A VESSEL which begged more questions than it answered when it visited Montrose on April 9 has been posted missing in the North Sea.
The Warnow (pictured), believed to be a converted steel-hulled pilot boat, with added mast and sails, had turned up in the Port of Montrose with no warning.
It had a black hull and a white cabin. A black plate at the foot of her mast bore a skull and crossbones, The mast also carried the lettering ‘Warnow Ship Repair’.
Although there was no port of registration painted on the hull, it is believed that the Warnow is Dutch-flagged, with Rotterdam as her home port.
It appeared to have a mixed crew of at least three, two males and a female, estimated to be in their 30s or 40s.
They moored as shown in the photograph and went into town, not realising that that part of the port was tidal and that they would be high and dry.
One of the crew joked with our shipping correspondent, John Aitken, that it wasn’t easy cooking their tea at an angle.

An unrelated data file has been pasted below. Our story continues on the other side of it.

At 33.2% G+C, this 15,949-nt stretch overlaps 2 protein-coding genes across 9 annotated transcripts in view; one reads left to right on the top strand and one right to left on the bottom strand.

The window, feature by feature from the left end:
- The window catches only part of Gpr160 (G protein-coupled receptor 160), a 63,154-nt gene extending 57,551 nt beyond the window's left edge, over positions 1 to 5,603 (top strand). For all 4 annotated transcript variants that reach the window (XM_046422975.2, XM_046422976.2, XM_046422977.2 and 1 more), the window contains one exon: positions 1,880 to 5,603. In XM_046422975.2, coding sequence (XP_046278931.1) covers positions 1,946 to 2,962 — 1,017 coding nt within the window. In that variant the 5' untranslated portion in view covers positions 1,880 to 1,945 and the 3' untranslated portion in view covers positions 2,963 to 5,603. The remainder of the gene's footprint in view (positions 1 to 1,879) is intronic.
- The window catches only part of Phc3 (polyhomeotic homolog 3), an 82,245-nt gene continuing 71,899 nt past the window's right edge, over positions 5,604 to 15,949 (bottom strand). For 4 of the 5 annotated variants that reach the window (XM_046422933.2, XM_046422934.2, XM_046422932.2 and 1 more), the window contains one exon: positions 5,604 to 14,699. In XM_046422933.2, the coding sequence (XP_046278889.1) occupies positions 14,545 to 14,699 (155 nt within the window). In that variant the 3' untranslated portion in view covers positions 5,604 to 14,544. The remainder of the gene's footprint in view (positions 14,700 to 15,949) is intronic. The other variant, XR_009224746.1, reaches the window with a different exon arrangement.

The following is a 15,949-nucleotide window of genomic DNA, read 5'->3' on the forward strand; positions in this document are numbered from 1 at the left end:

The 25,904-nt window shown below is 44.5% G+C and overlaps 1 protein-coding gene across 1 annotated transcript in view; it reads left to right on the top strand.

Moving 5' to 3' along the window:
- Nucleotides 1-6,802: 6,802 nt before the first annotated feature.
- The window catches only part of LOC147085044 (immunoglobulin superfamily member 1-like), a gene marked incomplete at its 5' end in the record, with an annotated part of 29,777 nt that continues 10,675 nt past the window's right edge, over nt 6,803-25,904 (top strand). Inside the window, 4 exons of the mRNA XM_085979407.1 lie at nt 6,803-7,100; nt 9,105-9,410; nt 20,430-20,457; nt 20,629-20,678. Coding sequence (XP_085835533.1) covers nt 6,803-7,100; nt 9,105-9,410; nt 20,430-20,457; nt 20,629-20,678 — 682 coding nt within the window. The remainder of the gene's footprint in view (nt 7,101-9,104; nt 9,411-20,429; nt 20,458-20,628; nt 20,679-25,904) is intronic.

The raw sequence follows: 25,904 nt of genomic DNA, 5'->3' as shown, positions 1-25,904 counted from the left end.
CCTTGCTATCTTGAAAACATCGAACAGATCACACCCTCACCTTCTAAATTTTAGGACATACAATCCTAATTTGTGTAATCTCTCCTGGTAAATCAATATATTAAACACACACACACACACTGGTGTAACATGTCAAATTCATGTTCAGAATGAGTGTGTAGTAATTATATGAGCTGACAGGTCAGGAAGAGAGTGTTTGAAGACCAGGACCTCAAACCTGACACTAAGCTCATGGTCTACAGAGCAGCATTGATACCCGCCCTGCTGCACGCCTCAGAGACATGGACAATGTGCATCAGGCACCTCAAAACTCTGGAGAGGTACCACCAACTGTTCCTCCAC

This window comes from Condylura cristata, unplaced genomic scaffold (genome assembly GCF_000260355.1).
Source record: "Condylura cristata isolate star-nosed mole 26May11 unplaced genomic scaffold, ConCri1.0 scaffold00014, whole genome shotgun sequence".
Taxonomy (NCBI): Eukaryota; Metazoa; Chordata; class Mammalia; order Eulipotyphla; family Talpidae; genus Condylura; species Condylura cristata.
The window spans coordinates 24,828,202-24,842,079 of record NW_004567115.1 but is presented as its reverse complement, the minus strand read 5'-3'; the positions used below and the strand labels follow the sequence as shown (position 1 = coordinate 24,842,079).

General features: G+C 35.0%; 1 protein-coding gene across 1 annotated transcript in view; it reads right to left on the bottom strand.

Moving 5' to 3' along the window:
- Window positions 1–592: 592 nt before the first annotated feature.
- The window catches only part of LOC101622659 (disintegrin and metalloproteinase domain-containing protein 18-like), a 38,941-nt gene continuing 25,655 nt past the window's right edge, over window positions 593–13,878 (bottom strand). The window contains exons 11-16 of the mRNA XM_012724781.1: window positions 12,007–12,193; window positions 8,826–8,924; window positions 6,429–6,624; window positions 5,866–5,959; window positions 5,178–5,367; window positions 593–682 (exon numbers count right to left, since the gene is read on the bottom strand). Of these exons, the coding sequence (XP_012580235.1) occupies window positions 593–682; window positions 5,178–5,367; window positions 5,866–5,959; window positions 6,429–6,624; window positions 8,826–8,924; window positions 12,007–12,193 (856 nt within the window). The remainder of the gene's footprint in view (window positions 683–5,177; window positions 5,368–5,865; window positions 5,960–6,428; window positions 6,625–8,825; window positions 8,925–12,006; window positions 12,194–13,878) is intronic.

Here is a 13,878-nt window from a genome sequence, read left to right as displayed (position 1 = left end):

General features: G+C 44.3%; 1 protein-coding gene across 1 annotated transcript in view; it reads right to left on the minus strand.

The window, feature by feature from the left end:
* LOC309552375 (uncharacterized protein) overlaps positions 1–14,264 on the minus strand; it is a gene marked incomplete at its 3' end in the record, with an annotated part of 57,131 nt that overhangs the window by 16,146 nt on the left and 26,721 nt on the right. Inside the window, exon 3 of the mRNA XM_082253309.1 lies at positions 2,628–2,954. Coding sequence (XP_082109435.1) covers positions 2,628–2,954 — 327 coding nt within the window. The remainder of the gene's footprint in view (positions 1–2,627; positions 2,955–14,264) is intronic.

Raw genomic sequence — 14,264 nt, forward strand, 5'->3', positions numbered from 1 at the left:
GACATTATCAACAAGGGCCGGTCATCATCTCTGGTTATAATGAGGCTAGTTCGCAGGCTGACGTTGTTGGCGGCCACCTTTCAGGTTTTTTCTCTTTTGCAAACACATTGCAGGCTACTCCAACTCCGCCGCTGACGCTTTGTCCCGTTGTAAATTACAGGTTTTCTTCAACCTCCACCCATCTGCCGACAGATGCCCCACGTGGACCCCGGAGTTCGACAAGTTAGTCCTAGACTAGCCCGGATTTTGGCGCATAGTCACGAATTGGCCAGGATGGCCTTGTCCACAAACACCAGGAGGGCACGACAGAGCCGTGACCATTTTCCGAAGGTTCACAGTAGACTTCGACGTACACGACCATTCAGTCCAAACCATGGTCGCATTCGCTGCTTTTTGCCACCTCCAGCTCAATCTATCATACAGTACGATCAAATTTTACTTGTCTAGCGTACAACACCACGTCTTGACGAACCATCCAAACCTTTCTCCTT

They had travelled from Middlesbrough up the east coast to Montrose, in less than favourable conditions.
The crew are believed to have busked in the street in Montrose to earn cash for their continuing voyage, and one report says that they also played in a town pub.
They left Montrose the following day, April 10, and had intended to visit Johnshaven but were advised by Coastguards not to attempt it on the prevailing time.
So instead they headed for Stonehaven, repeating their busking exercise to pay harbour dues.
The crew had told Mr Aitken that their next destination was Norway, although there seemed to be some dissent from those who had suffered from the rather choppy passage up the coast.
Mr Aitken told the Review that he was less than impressed by the navigation equipment he saw on board.
The Warnow was last seen on April 15 as it set sail from Stonehaven, and was due in Norway on April 22.
Aberdeen Coastguard was alerted, on Monday, by a call expressing concern for the safety of vessel and crew, at which time they were a week overdue.